Various little motifs appear out of the mists before the music becomes more enlivened, the mists have gone and we have a brighter landscape. Swirling strings raise the music, becoming quite passionate but soon a hush falls, leading to lovely shimmering orchestral sounds. Basses ruminate before a theme high in the strings arrives, quietly and gently flowing. The music grows more dynamic again leading to a frenzied, swirling string passage. After a short quiet, still section there is a sudden anguished outburst leading to a faster section with pizzicato strings that rushes forward before rising higher and becoming more agitated in a terrific swirl. Strange hovering strings give way to the agitated strings to end.
The composer doesn’t say what kind of imaginary landscapes he had in mind but this music gives full reign to the imagination. Again Hamish McKeich draws some impressive playing from the New Zealand Symphony Orchestra.
Concerto for Orchestra and String Quartet was commissioned by the City of Aberdeen and first performed by the Yggdrasil Quartet and the Royal Scottish National Orchestra in 1997. It is dedicated to the memory of deceased friends.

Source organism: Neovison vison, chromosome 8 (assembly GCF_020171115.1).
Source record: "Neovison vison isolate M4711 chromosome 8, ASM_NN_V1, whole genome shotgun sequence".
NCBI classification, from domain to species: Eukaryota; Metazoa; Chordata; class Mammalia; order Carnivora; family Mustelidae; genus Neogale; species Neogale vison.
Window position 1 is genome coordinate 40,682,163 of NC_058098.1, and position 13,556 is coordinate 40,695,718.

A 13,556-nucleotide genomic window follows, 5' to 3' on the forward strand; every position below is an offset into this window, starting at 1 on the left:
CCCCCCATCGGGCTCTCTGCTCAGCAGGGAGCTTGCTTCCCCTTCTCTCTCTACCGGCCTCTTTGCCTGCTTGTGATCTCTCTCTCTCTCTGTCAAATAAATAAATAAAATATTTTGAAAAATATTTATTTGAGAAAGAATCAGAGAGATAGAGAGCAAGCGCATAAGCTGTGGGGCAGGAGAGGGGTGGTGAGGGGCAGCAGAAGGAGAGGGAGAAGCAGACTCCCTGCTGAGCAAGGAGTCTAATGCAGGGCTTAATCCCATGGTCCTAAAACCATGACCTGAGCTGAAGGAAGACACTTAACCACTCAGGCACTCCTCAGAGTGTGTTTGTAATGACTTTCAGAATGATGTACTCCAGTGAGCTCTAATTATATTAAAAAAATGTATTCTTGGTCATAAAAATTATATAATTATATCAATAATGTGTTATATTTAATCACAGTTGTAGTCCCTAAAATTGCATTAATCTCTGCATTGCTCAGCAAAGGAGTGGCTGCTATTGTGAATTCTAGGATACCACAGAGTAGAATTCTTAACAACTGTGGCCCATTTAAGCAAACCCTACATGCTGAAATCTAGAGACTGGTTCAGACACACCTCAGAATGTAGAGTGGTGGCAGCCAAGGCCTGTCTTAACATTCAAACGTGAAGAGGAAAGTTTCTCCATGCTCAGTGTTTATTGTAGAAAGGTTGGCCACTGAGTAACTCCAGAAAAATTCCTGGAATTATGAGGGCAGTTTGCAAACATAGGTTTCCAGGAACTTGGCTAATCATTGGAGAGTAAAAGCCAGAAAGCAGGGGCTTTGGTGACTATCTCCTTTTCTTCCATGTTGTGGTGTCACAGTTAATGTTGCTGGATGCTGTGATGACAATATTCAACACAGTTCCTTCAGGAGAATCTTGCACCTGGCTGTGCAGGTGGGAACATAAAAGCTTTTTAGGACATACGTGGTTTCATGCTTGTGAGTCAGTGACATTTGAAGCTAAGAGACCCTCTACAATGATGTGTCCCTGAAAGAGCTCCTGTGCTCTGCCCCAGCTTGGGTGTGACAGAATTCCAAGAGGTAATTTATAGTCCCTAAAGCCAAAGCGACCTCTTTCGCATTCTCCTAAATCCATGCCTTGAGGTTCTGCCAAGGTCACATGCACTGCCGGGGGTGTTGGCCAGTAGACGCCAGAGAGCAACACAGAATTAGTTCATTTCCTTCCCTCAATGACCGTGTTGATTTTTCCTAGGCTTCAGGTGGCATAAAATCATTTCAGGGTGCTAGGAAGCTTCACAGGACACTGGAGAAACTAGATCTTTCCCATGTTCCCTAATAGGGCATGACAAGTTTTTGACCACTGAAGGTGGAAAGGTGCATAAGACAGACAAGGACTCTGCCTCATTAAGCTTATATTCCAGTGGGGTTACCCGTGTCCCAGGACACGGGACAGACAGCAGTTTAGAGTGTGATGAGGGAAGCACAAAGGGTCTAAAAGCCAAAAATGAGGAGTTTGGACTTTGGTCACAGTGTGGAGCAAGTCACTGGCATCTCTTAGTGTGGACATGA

A wood block tap and harp flourish open the concerto as hushed strings lead to a plaintive melody for trumpet taken up by the woodwind. Soon a rhythmic theme thunders forward with the viola of the quartet joining, leading to a violent and passionate climax. As the music drops to a quiet section, the cello of the quartet appears in a solo theme, joined by the viola, then violin and various combinations of the quartet before playing together. When the orchestra re-joins it heaves up from the low brass to a faster, lighter string section accompanied by the members of the quartet.